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In 2004, true crime fans were gripped by a documentary series about the high-profile trial of Michael Peterson, a wealthy novelist convicted of murdering his wife, Kathleen Peterson. Now, 14 years later, The Staircase is finally coming to Netflix with two new episodes. When Peterson was granted the right to a new trial after nine years in prison, the series’ director Jean-Xavier de Lestrade went back to work documenting the latest twists in this exceptional case, first with a 2013 sequel documenting his release from prison and then this year with what is believed to be the final sequel, which will debut on Netflix this summer. Regardless of whether a viewer believes Peterson to be guilty or innocent, the grand finale is likely to leave them frustrated and with conflicted feelings about Peterson and America’s criminal justice system.
Unlike popular serialized true crime documentaries of recent years like Making a Murderer, The Jinx, and Serial, The Staircase filmmakers were less interested in seeking out new alternative theories on how Kathleen Peterson died or if and how the police and state might have failed (accidentally or purposefully) in its investigation. Instead, de Lestrade turned his camera toward his subject, Michael Peterson, and others working on the case, and followed the court proceedings without inserting himself into the story.
“The purpose has never been to look for the truth,” de Lestrade said Saturday during a panel at the Tribeca Film Festival. “Or to look for what happened that night. It was just to look at the way the justice system would treat the case, and it took 17 years.”
The original 8-episode series followed the sensational trial from Michael Peterson and his defense lawyer’s perspective. In December 2001, Kathleen Peterson was found dead and covered in blood at the bottom of the stairs in her Durham, North Carolina, mansion. Michael Peterson reported his wife’s condition to 911, telling the dispatcher he believed she had fallen down the stairs. After medical examiners discovered that several injuries Kathleen had sustained — including lacerations on her head — were consistent with a death by bludgeoning, the police began to suspect her husband of the murder.
The trial that followed included the sort of incredible twists that make for gripping television. It was revealed that years before Kathleen’s death, Michael’s close friend and the mother to his adopted daughters similarly died at the bottom of a set of stairs in Germany, though authorities had declared her death an accident. A missing Peterson family fire poker that the prosecution referred to as the likely weapon was found during the trial in the garage covered in cobwebs, unlikely to have been the weapon. It was also revealed that Michael was a closeted bisexual, quite sensationally through gay pornography and an email found with a male escort on his computer — a point that the state used to argue for a likely motive if Kathleen found out about his sexuality.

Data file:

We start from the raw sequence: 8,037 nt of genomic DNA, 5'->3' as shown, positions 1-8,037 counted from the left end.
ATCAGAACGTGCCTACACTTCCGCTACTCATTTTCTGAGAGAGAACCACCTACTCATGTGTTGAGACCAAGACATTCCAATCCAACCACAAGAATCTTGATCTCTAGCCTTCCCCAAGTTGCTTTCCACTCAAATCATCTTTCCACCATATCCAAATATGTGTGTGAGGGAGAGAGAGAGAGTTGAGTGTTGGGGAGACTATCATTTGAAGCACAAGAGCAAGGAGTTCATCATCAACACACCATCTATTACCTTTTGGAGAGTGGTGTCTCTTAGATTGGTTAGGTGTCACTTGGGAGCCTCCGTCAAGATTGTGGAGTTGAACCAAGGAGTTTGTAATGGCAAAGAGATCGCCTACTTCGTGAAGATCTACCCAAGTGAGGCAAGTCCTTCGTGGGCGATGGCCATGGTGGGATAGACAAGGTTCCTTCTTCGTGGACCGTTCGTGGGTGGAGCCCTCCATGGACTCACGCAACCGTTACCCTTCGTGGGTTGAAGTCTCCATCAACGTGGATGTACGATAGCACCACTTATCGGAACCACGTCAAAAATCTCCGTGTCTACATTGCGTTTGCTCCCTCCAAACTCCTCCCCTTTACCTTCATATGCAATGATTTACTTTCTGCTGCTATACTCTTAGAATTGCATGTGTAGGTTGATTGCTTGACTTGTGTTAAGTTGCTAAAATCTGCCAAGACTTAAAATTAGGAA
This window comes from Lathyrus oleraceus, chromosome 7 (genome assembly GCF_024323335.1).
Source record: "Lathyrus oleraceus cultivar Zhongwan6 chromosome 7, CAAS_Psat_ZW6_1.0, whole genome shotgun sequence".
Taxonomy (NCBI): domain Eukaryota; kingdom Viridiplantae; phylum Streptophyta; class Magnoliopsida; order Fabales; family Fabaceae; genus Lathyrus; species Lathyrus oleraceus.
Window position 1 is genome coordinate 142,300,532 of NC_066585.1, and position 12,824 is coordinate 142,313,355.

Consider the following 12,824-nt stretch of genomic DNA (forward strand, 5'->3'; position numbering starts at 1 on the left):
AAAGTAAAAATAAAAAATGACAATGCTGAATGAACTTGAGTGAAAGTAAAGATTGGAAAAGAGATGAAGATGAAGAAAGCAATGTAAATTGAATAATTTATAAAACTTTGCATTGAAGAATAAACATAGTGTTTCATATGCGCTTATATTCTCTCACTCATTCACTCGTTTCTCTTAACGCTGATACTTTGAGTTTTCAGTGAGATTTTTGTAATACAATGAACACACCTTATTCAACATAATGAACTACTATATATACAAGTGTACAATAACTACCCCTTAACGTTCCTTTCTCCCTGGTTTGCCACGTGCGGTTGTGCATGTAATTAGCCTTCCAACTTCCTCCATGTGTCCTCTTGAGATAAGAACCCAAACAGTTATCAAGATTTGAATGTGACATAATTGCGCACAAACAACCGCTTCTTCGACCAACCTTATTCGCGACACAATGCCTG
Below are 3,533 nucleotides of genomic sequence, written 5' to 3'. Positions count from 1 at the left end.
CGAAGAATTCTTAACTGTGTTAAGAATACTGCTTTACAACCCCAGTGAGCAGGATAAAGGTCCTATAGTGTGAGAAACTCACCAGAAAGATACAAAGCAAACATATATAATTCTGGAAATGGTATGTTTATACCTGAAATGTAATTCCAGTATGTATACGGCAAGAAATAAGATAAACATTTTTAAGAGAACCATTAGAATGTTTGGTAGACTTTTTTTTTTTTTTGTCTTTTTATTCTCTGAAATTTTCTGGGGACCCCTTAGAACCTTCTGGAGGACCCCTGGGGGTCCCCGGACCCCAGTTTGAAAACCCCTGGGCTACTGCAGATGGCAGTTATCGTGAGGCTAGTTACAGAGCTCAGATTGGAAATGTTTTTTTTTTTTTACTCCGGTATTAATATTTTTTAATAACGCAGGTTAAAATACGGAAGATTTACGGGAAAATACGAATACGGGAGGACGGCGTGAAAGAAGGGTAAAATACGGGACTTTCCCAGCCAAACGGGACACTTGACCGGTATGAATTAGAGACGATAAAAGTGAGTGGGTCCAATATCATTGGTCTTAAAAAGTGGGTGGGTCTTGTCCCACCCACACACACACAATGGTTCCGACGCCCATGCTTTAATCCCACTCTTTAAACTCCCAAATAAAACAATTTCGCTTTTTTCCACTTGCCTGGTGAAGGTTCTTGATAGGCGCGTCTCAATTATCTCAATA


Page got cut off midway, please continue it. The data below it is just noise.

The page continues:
Michael Peterson was convicted of murder in 2003 and sentenced to life in prison. Though his appeal attempts were denied, he was granted a new trial and freed from prison (though on house arrest) in 2011 after it was discovered that a bloodstain analyst who testified for the prosecution had falsely represented evidence in dozens of other cases.
The new episodes pick up in 2017. Peterson is now a septuagenarian and grandfather. He’s debating whether he should take a retrial and risk being put back behind bars, even if there is a chance he’ll be found innocent, or if he should take an Alford plea deal. The latter option would allow him to maintain his innocence, while still admitting the state has enough evidence to convict him, and works effectively as a guilty plea — but, with the offer of a pleading to a lesser charge (manslaughter) Peterson can go free with time served.
The question weighs heavy on his mind. Peterson is unsure if he can trust the criminal justice system to give him a fair trial. His adult children also appear on the screen, torn about which path they should advise for their father, some wanting to see him absolved of the crime no matter the risk, while others arguing that a plea would give them more time with their father, who, at his advanced age, might not have they many more years left.
“In the beginning it was more courtroom drama,” de Lestrade explained, but the family’s struggles became more important as the story unfolded. “We could show the aftermath of when the justice system destroys a family and consequences for each member of the family; it’s very huge.”
While Michael Peterson’s children maintain their father’s innocence, Kathleen’s daughter from a previous marriage and her sisters appear to be equally convinced of his guilt. Even with some of the evidence against the novelist no longer admissible in court, it’s unclear if a different jury would overturn the original verdict — and because Peterson ultimately decides instead to take the Alford plea, he and the rest of the world will never know if he could have been absolved.
Still, it is the jury’s job to decide not whether someone is innocent, but rather if they can be proven guilty. De Lestrade knows what he would argue to the jury, and it’s hard not to be persuaded by his perspective. “We weren’t there that night so we can’t pretend we know what happened,” de Lestrade said. “We may have an opinion or a feeling, but to me, there is no strong evidence presented that Michael Peterson killed his wife. That’s where I stand.”
With Peterson’s plea, the case cannot be re-tried, which means this is the likely end to the saga. Yet the questions about whether Peterson received a fair trial, and if he should still be behind bars, will linger for viewers of The Staircase for years to come.
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